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The Truth about IBS and IBD

ibs and ibd stomach ache

Picture this: Allison had been gassy, bloated and had what she casually referred to as “completely unpredictable, irrational and rude bowels” since middle school. After being constipated for days, Allison experience 3-4 days of diarrhea, sometimes with cramping or pain throughout her belly.

An adult now, Allison had quit ballet and karate in high school because she was so embarrassed by the gas she would pass in class and rehearsal. Just a few years out of college, Allison found it hard to go on dates, for fear of what her digestive system might have in store for her.

Enter IBS and IBD

Irritable Bowel Syndrome (IBS) and Inflammatory Bowel Disease (IBD) are conditions I see commonly in my practice. 11% of the American population suffers from IBS, while another 1-1.3 million suffer from IBD. The number of undiagnosed and uninformed sufferers is in the millions.

The pain and discomfort accompanying both IBS and IBD (not to mention the unflattering nametag) are less than glamorous additions to anyone’s life. Folks with either condition often go looking for the quickest possible fix, and most health practitioners are ready to offer it up.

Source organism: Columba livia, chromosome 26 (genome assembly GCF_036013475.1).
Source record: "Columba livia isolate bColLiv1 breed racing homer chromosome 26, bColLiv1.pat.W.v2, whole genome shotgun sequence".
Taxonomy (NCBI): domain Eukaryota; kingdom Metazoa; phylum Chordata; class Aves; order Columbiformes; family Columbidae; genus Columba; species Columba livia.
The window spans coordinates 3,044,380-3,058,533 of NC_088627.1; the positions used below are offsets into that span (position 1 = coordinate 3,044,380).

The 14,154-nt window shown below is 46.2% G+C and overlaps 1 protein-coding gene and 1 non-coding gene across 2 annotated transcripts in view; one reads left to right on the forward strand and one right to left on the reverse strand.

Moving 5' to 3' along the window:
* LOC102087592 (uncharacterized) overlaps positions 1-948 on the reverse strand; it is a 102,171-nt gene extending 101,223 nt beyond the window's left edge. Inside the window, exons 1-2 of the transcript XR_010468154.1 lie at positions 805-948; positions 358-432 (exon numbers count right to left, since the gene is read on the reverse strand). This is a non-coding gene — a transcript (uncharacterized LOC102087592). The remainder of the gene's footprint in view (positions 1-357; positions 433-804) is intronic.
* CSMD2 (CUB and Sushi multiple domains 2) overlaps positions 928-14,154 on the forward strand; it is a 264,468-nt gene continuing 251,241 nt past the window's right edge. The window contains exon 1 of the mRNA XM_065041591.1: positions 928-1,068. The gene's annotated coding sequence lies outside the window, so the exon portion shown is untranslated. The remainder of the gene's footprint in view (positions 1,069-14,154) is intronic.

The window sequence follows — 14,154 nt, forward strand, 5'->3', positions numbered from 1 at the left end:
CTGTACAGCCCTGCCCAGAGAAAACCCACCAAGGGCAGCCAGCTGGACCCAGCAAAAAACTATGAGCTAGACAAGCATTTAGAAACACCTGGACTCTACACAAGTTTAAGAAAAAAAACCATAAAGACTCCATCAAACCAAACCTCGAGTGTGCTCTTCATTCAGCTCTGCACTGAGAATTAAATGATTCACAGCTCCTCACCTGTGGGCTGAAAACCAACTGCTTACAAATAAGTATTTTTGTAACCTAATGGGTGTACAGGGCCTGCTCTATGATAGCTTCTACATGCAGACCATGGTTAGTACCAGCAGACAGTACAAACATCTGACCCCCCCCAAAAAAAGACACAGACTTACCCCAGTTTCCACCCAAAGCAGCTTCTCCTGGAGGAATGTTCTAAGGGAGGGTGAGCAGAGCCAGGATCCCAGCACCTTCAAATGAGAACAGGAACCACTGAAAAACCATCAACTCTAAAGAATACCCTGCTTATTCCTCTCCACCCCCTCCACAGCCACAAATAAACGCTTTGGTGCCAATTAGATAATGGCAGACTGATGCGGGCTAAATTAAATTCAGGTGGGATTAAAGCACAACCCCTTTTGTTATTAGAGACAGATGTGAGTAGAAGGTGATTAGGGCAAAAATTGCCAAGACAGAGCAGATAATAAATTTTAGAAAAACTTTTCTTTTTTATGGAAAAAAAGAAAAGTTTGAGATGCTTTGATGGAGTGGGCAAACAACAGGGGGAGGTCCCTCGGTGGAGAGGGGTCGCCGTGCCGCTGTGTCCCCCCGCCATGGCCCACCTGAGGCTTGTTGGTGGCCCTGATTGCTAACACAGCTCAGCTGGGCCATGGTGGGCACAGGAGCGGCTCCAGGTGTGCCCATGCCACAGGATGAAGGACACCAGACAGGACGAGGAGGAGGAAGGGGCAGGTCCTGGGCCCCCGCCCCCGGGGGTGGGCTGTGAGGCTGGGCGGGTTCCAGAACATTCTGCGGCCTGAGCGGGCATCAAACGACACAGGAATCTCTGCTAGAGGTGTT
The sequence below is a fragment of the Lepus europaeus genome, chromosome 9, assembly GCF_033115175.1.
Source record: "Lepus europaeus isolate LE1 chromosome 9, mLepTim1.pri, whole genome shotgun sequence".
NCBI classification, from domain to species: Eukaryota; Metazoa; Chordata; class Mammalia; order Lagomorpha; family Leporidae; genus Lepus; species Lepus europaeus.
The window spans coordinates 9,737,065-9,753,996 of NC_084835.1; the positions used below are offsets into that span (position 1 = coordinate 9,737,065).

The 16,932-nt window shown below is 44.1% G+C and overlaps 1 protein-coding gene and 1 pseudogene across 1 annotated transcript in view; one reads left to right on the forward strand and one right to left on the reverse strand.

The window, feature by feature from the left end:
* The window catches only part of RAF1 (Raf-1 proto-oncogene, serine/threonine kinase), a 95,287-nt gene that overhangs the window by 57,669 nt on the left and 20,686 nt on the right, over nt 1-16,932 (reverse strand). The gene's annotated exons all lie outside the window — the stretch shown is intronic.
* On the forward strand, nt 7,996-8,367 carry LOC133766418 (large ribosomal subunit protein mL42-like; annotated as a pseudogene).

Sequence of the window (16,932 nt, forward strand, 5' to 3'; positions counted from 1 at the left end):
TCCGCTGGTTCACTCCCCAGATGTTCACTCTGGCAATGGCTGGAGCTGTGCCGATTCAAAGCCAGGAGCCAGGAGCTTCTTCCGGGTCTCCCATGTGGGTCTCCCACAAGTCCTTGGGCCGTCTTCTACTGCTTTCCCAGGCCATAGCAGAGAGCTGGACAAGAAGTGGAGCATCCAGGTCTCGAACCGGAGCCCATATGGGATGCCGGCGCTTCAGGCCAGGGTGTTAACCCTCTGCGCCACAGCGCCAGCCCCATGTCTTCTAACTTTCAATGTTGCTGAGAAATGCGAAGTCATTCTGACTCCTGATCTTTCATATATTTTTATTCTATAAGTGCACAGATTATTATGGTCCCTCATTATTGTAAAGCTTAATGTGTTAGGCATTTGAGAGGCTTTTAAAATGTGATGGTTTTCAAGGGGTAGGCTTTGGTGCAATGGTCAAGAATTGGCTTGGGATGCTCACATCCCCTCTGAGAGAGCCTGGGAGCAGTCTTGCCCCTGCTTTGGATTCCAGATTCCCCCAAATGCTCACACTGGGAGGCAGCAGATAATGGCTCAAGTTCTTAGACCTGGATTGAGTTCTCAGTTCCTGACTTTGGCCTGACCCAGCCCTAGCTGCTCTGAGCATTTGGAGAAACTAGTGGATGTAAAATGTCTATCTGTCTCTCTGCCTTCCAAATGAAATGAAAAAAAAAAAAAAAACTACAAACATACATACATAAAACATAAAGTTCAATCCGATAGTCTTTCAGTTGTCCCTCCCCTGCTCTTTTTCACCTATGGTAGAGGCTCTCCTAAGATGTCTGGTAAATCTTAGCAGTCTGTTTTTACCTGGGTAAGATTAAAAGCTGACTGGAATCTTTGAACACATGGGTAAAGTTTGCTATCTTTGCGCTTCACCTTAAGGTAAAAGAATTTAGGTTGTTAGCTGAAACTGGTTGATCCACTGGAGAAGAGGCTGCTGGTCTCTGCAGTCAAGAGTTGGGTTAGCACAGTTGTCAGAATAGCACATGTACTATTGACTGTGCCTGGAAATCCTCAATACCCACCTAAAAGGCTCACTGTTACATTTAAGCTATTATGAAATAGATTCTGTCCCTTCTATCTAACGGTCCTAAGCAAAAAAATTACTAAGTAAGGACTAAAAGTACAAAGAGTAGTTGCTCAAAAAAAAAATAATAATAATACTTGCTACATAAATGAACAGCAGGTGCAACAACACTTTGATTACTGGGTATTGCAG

The problem is, conventional medicine has it wrong when it comes to treating IBS and IBD.

The most common treatment protocol emphasizes prescription medication targeted at suppressing symptoms while leaving the actual root cause untouched. The problem with this method of treatment is that the thing that’s hurting your gastrointestinal (GI) system and causing your symptoms is still eating away at you, regardless of whether you feel it or not, and inflammation within the gut continues to increase, potentially leading to further long-term damage.

IBS and IBD Basics

The Difference Between IBS and IBD

Both IBS and IBD are the source of pain and discomfort ranging from cramping, bloating, irregular bowel function (such as Allison’s “rude bowels,”) gas, bloody stool, fatigue, and loss of appetite.

IBD describes a more severe and chronic condition, classified as either Crohn’s disease or Ulcerative Colitis. The marker for Crohn’s disease is inflammation in any part of the gastrointestinal tract (that means from mouth to anus,) and Ulcerative Colitis specifically relates to inflammation in the large intestine, commonly referred to as the guts or bowel.